Wound healing

Wound healing

BSS were attempted. Instead, I made an iridectomy 2 mm from the wound incision, inserted a bluntnosed IS-gauge needle and removed approximately 1 cc o...

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BSS were attempted. Instead, I made an iridectomy 2 mm from the wound incision, inserted a bluntnosed IS-gauge needle and removed approximately 1 cc of fluid vitreous from the anterior periphery of the vitreous cavity. In each case, after vitreous was removed the anterior chamber deepened immediately. BSS was instilled, the chamber resufflated easily and the wound then fell together perfectly and was easily sutured. Intraocular pressure prior to aspiration of vitreous and after wound inspection was zero. Posterior vitreous pressure must have been higher when BSS was insufflated into the anterior chamber, as the vitreous bulged. The three cases did well, achieving final visual acuities of 20/20 with correction. Since the intraocular lens never touched the endothelium, there was no endothelial disruption. I would like to know if this phenomenon of pseudodiaphragmatic action in a pseudophakic eye with a flat anterior chamber has been previously reported, and what methods have been used to correct it.

LENS GLIDE IN PHACOEMULSIFICA TION To the Editor: This is to describe the use of a lens glide during phacoemulsification for the problem of iris prolapse and/or forward displacement of the iris to block advancement of the phacoemulsifier tip. This problem is often associated with a corneoscleral incision which has been made too close to the iris base. A lens glide narrowed to 2.5 mm may be introduced easily over the iris. The glide pushes the iris posteriorly so that the phacoemulsifier tip can be kept away from the corneal endothelium without touching the iris layer. Use of this glide avoids postoperative problems of pigment atrophy, iris dialysis and/or pupil irregularity. Lorin M. Swagel, M.D. Mesa, AZ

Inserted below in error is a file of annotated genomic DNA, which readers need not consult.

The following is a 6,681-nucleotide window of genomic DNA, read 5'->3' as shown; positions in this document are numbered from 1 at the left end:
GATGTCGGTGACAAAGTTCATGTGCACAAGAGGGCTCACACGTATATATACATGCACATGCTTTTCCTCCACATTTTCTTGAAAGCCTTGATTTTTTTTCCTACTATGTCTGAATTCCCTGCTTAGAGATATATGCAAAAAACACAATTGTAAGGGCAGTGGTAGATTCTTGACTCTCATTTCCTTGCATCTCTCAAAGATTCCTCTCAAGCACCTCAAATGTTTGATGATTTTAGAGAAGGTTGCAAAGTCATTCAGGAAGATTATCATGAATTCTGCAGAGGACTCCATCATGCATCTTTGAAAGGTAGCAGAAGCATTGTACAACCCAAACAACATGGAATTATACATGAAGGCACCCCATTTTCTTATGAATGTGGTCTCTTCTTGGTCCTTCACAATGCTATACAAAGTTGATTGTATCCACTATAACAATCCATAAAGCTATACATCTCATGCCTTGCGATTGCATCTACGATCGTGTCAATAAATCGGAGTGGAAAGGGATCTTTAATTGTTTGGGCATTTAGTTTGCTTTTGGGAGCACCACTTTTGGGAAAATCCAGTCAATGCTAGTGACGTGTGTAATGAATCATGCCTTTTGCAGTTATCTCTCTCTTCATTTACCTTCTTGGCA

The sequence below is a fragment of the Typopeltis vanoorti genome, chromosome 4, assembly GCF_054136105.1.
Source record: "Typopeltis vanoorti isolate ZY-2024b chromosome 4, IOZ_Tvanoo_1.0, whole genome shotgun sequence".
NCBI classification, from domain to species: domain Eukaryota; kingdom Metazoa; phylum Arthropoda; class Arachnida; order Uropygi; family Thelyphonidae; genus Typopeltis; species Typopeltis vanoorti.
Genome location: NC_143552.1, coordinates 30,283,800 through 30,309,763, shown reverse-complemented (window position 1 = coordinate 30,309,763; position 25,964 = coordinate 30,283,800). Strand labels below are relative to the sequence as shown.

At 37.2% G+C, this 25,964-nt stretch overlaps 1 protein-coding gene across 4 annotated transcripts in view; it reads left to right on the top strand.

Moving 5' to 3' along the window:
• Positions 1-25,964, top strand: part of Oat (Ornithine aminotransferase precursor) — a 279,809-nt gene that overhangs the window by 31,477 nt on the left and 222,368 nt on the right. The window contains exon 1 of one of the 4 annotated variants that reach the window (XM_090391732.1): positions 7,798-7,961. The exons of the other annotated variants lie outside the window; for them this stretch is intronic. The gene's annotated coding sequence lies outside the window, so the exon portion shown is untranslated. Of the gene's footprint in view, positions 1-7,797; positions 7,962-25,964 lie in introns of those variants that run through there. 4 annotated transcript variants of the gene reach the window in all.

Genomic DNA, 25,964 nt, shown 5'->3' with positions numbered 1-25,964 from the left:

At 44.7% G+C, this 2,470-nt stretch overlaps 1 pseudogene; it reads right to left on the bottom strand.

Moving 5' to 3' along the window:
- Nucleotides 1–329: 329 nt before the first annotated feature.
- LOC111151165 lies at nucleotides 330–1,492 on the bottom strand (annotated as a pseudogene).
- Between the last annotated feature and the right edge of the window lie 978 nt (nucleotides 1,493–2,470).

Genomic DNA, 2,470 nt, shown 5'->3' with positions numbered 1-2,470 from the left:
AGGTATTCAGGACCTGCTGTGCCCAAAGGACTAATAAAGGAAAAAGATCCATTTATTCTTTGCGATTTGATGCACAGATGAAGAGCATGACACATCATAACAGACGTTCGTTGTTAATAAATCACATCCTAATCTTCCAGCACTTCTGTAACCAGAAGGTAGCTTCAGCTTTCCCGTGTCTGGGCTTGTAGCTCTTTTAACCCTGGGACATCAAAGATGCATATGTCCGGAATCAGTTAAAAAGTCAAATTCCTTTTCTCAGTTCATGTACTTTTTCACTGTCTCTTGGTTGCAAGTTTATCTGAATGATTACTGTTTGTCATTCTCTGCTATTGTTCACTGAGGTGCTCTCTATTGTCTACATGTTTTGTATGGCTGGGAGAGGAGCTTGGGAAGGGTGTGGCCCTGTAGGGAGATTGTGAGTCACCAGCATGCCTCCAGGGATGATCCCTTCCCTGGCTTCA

Michael J. Borer, M.D. La Mesa, CA

WOUND HEALING Dr. Blaydes' invited reply: After reading about Dr. Borer's most interesting experience, I believe he was dealing with choroidal detachments. Of course, this diagnosis could have been confirmed with B-scan ultrasonography. The fact that the anterior chamber deepened further verifies the "choroidal detachment theory," as does the zero preoperative tension. The fluid removed was probably subchoroidal, rather than fluid vitreous. If a vitreo-implant pupillary obstruction had existed, it could have been relieved by the iridectomy. Wound leakage can certainly occur with exclusive use of polyglactin 910 for wound closure after implant surgery. I recommend alternating this synthetic absorbable suture with a nonabsorbable suture to guard against the potential for wound dehiscence when heavy and prolonged use of steroids is prescribed after intraocular lens insertion.

J. Elliott Blaydes, M.D. Bluefield, WV

To the Editor: I would like to comment on Dr. Corboy's report on the traumatic loss of an anterior chamber lens (Am Intra-Ocular Implant Soc] 5:54, 1979). In 1951 I operated on an adult-onset diabetic 66-year-old female using a Von Graefe incision and round-pupil intracapsular cataract extraction without sutures. The aphakic eye seemed to heal well. The only postoperative medications used were short-term antibiotics and cycloplegics. Eighteen months later the patient ran into a wooden towel rack and her eye ruptured along the incision line. The patient was seen one hour after the accident. No iris prolapse was present. The chamber was restored with an air bubble and the eye bandaged; it rehealed within two months. Following cataract surgery this patient had had 0.50-diopter astigmatism in 105°; following the accident she had 2.50-diopter astigmatism in 90°. This case shows that wound healing under a limbus-based flap without a suture is a very slow process, even without steroid therapy. It is doubtful that the adult-onset diabetes contributed much to the difficulty. John]. Alpar, M.D. Amarillo, TX